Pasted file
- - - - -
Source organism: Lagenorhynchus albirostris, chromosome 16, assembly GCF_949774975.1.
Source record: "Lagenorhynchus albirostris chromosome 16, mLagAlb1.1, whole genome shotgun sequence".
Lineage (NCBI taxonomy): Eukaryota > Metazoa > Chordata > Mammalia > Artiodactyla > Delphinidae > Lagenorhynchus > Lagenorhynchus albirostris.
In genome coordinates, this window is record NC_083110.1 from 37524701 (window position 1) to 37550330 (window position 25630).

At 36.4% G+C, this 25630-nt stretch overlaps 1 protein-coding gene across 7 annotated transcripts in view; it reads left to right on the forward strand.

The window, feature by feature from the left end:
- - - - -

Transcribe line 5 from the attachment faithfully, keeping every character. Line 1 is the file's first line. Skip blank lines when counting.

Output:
At 36.4% G+C, this 25630-nt stretch overlaps 1 protein-coding gene across 7 annotated transcripts in view; it reads left to right on the forward strand.